A couple of weeks ago my son and I boarded a plane to Boston. I had an empty week in my schedule and airline miles burning a hole in my pocket, so I decided it was time to take Logan to a game at Fenway. We would spend some time with one of my best friends and his family, go hiking, and swim in the ocean all leading up to watching the Red Sox play in the second greatest stadium in this or any country. It was a fantastic week filled with a lot of memories.
The only problem was that my son was dead-set against it, and he had a bit of a freak out when I bought the tickets. Oh, he wanted to go. He just did not want to fly. We could drive. We could take the train. We could even walk! But he was convinced that flying was suicide. I couldn’t understand. He’d flown before and had a good time doing it. But this time he was a basket case. It was so bad that the day before the trip he looked at me with complete seriousness in his expression and declared, “I’m going to live today assuming that it is the last day of my life!”
We had a long talk. I explained to him that flying is safer is driving, that the pilots were professionals, and that modern commercial airplanes are among the most reliable machines ever made. I told him that he had a better chance of becoming the President, or getting killed by a bear, or becoming a nudist (!) than dying in a plane crash. It’s true. None of my convincing seemed to make any impact. After digging a little further, I understood the reason. It turns out that my son had been active on YouTube. He had been binge-watching plane crash videos, and as a result, he had become convinced that what was rare was actually common and what was safe was actually quite dangerous.
If you’ll bear with me, there is a lesson here in addressing our “Godfather Problem.” I introduced this problem in my last post. There’s a lot that I want to say. There’s a lot that I plan to say. But I had a little difficulty in knowing where to start. I decided that in order to address the problem well we might first need to put the problem in a proper perspective.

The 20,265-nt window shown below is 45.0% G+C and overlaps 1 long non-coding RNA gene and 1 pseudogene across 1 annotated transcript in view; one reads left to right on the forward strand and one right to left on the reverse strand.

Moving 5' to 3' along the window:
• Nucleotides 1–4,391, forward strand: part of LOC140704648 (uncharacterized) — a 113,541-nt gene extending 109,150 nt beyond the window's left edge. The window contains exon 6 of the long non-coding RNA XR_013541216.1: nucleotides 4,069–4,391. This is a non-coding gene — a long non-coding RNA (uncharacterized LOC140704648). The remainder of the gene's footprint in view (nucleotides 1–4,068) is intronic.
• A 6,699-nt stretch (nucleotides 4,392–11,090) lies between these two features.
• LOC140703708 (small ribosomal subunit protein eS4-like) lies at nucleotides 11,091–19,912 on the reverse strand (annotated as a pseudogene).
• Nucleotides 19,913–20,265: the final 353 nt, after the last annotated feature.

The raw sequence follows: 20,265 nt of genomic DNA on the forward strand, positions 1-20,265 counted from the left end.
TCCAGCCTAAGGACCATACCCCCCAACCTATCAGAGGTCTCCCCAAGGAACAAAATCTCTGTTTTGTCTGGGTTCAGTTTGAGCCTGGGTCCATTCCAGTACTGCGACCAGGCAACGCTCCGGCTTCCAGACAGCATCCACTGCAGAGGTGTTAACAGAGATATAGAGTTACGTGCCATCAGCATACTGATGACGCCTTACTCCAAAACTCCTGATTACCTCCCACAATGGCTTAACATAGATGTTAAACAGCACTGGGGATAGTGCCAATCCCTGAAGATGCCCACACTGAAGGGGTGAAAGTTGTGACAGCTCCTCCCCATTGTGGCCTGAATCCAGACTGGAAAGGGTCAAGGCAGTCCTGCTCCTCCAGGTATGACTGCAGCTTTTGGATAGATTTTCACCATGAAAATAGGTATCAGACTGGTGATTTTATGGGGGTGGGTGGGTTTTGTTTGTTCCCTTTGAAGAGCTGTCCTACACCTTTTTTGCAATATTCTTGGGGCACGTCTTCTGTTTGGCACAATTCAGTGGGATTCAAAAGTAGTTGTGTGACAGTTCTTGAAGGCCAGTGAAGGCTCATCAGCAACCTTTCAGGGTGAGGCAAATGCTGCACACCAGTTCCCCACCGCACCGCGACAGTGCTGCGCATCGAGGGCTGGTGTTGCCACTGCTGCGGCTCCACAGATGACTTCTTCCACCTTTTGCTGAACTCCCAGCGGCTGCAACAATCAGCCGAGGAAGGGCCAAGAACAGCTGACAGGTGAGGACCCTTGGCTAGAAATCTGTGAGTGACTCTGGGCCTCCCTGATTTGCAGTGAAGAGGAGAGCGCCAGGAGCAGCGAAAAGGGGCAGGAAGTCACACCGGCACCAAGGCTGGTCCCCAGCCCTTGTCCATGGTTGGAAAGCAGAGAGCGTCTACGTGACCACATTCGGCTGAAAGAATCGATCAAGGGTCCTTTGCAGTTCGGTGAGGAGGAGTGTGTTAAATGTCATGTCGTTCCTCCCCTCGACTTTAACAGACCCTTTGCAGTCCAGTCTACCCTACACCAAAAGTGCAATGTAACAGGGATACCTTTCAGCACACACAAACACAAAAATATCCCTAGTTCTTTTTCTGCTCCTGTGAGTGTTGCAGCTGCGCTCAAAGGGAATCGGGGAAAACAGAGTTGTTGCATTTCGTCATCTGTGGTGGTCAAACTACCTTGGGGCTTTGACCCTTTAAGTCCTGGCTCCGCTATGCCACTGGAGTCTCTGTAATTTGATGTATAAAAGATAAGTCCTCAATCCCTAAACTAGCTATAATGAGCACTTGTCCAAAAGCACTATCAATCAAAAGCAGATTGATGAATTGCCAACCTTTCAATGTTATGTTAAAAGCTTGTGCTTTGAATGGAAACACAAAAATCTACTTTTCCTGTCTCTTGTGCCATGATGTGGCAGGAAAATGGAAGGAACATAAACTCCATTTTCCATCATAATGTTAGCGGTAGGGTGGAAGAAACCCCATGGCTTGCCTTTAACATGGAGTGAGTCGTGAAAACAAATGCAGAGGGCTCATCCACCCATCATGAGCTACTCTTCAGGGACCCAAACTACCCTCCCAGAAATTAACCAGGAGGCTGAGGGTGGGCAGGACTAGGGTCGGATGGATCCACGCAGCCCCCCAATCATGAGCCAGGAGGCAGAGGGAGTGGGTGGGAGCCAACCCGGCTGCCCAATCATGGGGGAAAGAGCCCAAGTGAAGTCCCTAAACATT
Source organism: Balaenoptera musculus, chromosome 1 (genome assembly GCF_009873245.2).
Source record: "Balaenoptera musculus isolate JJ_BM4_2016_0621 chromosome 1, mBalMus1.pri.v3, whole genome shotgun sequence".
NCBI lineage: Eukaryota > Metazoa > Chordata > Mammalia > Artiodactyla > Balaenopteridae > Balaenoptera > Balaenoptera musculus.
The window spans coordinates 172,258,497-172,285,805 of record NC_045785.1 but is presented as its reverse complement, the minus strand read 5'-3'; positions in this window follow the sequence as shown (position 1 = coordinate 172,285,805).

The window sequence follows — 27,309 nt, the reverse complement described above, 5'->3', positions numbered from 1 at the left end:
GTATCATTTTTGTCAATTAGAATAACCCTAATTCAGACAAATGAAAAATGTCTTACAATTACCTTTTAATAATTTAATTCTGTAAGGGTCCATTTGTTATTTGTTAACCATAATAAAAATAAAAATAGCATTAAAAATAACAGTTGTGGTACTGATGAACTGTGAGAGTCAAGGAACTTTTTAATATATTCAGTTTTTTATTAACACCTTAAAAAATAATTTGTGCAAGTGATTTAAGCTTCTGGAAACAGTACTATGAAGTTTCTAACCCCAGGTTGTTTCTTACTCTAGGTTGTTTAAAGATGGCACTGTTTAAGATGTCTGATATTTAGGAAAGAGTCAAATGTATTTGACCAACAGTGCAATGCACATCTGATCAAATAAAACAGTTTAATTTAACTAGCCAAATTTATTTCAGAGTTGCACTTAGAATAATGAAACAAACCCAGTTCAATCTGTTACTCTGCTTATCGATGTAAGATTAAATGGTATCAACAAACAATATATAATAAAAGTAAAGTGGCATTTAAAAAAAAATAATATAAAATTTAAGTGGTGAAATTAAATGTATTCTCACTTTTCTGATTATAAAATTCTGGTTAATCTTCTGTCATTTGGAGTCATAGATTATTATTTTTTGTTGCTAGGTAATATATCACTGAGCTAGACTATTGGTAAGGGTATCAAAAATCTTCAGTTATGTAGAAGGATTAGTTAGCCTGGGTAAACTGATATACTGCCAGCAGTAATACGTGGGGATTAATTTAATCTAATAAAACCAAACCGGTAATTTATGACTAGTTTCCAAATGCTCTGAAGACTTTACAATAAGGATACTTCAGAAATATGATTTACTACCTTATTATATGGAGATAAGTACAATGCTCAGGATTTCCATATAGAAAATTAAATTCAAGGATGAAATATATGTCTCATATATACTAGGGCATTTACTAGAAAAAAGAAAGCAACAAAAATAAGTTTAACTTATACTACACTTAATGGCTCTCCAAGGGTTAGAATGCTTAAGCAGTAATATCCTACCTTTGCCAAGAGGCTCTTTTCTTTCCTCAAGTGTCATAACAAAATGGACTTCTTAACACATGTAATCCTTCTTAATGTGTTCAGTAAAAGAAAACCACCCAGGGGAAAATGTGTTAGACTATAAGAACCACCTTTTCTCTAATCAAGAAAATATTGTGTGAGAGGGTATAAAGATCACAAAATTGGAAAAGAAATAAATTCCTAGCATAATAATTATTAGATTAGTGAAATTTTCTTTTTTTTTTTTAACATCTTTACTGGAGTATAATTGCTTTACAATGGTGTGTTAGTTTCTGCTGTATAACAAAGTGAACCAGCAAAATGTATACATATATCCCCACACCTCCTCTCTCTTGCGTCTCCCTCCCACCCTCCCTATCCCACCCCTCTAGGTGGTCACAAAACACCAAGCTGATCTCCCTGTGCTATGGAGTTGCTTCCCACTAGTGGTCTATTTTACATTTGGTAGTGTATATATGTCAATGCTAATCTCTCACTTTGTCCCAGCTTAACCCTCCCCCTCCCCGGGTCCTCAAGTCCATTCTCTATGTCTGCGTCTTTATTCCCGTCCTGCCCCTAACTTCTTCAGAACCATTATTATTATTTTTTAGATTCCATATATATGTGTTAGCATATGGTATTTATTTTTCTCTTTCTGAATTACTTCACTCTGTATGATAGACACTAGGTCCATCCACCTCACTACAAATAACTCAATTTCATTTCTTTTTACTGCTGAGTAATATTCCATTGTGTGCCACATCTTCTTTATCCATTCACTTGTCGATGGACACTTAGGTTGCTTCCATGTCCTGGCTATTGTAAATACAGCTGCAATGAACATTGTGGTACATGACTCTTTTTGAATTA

Christopher Hitchens loved making the argument that “religion poisons everything.” He even wrote a book about it. His basic contention is that religion – ALL religion – is toxic, dangerous, and violent. And it always has been. It gets in the way of scientific and technological progress. It is socially regressive. And people who believe in another world become less than useless in this world. They become positively evil. In other words, Hitchens would say that religious people don’t really have a Godfather “problem.” Michael Corleone is who we really are!
Hitchens is more noteworthy for his wit and his rhetoric than his novelty. Versions of this same argument have been on the lips of Christianity’s “cultured despisers” for centuries. I recently stumbled across this brief article written by James Watson who, along with Francis Crick, discovered the double-helix structure of the DNA molecule. I’d encourage you to read it. He argues in a way that’s fashionable among many secularists today. We need more belief in Jesus (at least the parts he apparently likes) and less belief in God in the modern world. No, he doesn’t believe in God…
Instead, I place my faith in the unchanging, universal aspects of human nature that have allowed us to work together as social animals to constantly improve our existence…Religion, however, has often gone against this human instinct to support others. Throughout history, religious edicts have been at the root cause of much human violence.
Similar to Hitchens and others, Watson is asserting that religion is not merely unnecessary. Religion is harmful. Watson may be more generous than Hitchens and not pronounce every member of the family of God to be a member of the “the Family,” but nevertheless he seems to be saying that religion and religious folk are harmful enough on balance that we are justified in relegating religion to the dustbin of history.
But this is clearly committing an error of distortion similar to my son concluding that because some planes crash, every or most planes must crash. You could also call it a hasty generalization, arguably the most common fallacy of thought.
This argument doesn’t even take the time to carefully understand the evidence being used against religion. So many of the Godfather examples that are routinely trotted out as evidence of the Church behaving badly are much more complicated than we have been led to believe. For example, David Bentley Hart argues convincingly that the “wars of religion” in 16th and 17th century Europe were not simply wars caused by competing religious claims. They were wars fought because of the emergence of nation-states throughout Europe in the vacuum left by crumbling of the Holy Roman Empire.